It is a supreme irony then that the first man killed in the Kabul riots which ended in the total destruction of the British occupying force in 1841 was Alexander Burnes. His death (and it must be noted that he was an immensely popular figure in British imagination) coupled with the utter ruin of the British army in Afghanistan marked the end of the golden era of colonialism in the subcontinent. Confidence and the sense of manifest destiny had been unalterably deflated. The whole colonial sense of self had been threatened, and the Pathans could certainly never be viewed as children again.

For the remainder of the colonial era, the British fluctuated between two mutually exclusive policies regarding the Pathans. The first, entitled The Forward Policy, was a continuation of expansionism. The debacle of the First Afghan War did not deter the proponents of this policy, though they recognized that the obstacles were much greater than had been thought. But rather than rethinking their premises, they simply set their sights a bit nearer to India. As Embree notes, "by 1842 [...] the Governor-General spoke almost casually of his plans to introduce uniformity of currency and trade regulations into the whole area between the Hindu Kush, the Indus, and the sea, none of which at the time was under his control." To an extent, this policy was successful, especially in the deserts of Baluchistan. But when the Forward Policy encountered the mountain retreats of the Pathan hill-tribes, it ground to a costly halt. In the interminable skirmishes and ambushes of this drawn-out border war, a new image of the Pathan was formed. No longer a child, the Pathan was drawn instead as a bloodthirsty and fanatical savage. But alongside this characterization there was also a certain respect for the fighting qualities of the tribesmen. By admiring the Pathan warrior, the British soldier was able to rationalize his own inability to win a decisive victory. From these images, Kipling drew his romance of the Pathan.

The Forward Policy was more successful in the plains than in the mountains, and direct rule was established over lowland Pathan peoples in the Peshawar Valley and in Mardan. No longer courageous enemies, lauded in order to make British defeats seem honorable, the Pathans under direct rule suffered yet another change in identity. Incorrigibly rebellious and fractious, the conquered tribesmen were often hated and feared by their harried administrators. A British military historian gives a representative statement on the way such men believed Pathans should be handled: "They require that behind the firm hand of a master there must be a strong arm. They are swift to respect power, but equally swift to perceive the least sign of weakness." The British administrators tried therefore to assert their power and establish dominance, while the Pathans, in turn, struggled to retain their independence and freedom of action. As a result of this conflict, colonial images of the Pathan took on a decidedly sour flavor, as typified by this statement from Bellew, an administrator among the Yusufzai: "The most notable traits in their character are unbounded superstition, pride, cupidity and a most vengeful spirit [...] They despise all other races [...] They glory in being robbers, admit they are avaricious, and cannot deny the reputation they have acquired for faithlessness." The quote from Mackeson which begins this paper is another example of the administrative view of the Pathans in the era of the Forward Policy.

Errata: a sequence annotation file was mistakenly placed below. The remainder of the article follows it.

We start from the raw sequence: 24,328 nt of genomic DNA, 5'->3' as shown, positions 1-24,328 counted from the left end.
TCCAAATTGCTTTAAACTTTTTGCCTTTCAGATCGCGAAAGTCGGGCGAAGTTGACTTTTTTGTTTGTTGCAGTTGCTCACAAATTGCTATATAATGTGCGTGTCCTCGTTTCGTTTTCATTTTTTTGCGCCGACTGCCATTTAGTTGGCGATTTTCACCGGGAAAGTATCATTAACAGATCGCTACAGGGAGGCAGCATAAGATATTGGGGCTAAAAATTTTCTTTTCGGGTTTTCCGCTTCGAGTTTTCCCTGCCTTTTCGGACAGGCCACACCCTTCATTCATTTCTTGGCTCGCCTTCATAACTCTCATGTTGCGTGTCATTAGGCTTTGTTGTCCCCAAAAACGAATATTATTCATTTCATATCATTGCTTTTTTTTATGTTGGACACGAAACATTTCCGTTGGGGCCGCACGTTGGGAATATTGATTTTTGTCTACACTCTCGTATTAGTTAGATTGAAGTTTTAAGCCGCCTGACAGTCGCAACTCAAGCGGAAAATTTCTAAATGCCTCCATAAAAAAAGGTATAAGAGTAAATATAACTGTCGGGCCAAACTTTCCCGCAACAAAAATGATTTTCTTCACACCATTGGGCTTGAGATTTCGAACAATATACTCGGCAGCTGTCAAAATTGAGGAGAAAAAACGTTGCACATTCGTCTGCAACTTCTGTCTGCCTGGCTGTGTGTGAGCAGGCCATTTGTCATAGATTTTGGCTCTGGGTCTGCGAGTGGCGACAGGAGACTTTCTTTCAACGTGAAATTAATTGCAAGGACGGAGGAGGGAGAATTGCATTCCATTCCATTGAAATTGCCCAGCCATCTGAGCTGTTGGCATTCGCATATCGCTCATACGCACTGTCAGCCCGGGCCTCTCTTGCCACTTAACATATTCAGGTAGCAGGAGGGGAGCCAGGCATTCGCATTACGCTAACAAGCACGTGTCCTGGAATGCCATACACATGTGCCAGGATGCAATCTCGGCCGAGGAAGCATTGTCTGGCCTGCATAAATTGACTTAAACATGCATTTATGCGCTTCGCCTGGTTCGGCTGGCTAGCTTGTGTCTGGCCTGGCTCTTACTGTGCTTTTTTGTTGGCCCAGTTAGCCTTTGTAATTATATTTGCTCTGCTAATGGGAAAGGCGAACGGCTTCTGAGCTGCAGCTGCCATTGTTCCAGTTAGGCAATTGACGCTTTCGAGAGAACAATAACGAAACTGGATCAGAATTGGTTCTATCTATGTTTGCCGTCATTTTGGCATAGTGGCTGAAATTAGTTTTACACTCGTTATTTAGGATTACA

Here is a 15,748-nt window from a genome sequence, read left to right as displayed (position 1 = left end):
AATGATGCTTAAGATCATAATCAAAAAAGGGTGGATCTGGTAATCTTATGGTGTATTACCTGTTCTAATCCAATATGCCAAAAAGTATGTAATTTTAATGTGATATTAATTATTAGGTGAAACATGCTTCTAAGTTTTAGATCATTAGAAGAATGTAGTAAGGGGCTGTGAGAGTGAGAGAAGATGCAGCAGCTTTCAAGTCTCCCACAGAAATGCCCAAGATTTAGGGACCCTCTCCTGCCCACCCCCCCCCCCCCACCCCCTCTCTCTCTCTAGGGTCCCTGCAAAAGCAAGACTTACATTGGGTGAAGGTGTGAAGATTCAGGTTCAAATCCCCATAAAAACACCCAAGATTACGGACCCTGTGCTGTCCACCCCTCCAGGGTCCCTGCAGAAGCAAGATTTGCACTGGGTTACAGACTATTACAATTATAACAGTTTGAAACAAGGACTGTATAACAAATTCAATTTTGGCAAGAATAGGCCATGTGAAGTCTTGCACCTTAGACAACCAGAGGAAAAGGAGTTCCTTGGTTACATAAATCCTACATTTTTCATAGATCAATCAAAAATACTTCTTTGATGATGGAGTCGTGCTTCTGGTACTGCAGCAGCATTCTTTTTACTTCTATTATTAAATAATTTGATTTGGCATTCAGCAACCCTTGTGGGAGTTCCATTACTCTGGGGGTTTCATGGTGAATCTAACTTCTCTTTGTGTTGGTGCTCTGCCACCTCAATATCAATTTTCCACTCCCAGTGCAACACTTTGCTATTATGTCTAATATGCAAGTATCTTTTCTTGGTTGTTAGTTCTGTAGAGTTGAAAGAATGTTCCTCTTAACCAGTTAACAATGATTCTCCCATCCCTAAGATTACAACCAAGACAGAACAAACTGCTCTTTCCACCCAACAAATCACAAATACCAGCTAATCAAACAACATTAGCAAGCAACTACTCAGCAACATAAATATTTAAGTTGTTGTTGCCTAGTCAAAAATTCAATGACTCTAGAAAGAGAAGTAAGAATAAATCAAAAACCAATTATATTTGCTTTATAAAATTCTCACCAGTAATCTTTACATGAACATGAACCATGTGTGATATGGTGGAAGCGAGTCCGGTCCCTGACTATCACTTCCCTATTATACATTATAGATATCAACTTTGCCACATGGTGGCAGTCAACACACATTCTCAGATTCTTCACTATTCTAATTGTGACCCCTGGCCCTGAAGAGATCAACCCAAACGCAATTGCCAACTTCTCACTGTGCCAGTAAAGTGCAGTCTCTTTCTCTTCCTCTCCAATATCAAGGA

But the Forward Policy in the Northern Frontier was too expensive in money and in men, and too unproductive in gains, for the Indian Government to continue. This history of the British relationship with the Pathans is the history of a slow supplanting of the Forward Policy by the less ambitious Close Border Policy. The colonial power, unable to assert direct rule into the unyielding mountain regions, settled instead for the role of influential mediator and controller of trade. The tribesmen in hill fortresses were given the freedom to follow their customs as they pleased, so long as they did not interfere with the Raj. Bribes were given to groups which remained peaceful, while trade embargoes were applied against those who raided into colonial territory. Negotiations were carried out through loyal middlemen at first, but later these local middlemen were replaced by British officers who were fluent in the regional dialect.